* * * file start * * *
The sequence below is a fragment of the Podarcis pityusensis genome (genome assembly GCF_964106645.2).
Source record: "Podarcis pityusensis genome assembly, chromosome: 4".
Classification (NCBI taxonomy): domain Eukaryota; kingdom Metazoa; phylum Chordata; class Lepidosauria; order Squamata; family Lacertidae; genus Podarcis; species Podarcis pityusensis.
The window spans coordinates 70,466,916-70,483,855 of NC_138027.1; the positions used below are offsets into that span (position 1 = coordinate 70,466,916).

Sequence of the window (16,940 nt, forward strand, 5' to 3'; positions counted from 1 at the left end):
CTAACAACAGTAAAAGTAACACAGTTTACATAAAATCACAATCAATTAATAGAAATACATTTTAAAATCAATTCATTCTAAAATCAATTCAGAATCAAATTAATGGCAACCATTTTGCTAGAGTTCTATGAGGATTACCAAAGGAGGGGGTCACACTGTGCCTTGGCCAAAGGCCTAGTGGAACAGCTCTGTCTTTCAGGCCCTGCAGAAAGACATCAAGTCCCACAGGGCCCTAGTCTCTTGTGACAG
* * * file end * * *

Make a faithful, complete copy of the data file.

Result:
The sequence below is a fragment of the Podarcis pityusensis genome (genome assembly GCF_964106645.2).
Source record: "Podarcis pityusensis genome assembly, chromosome: 4".
Classification (NCBI taxonomy): domain Eukaryota; kingdom Metazoa; phylum Chordata; class Lepidosauria; order Squamata; family Lacertidae; genus Podarcis; species Podarcis pityusensis.
The window spans coordinates 70,466,916-70,483,855 of NC_138027.1; the positions used below are offsets into that span (position 1 = coordinate 70,466,916).

Sequence of the window (16,940 nt, forward strand, 5' to 3'; positions counted from 1 at the left end):
CTAACAACAGTAAAAGTAACACAGTTTACATAAAATCACAATCAATTAATAGAAATACATTTTAAAATCAATTCATTCTAAAATCAATTCAGAATCAAATTAATGGCAACCATTTTGCTAGAGTTCTATGAGGATTACCAAAGGAGGGGGTCACACTGTGCCTTGGCCAAAGGCCTAGTGGAACAGCTCTGTCTTTCAGGCCCTGCAGAAAGACATCAAGTCCCACAGGGCCCTAGTCTCTTGTGACAG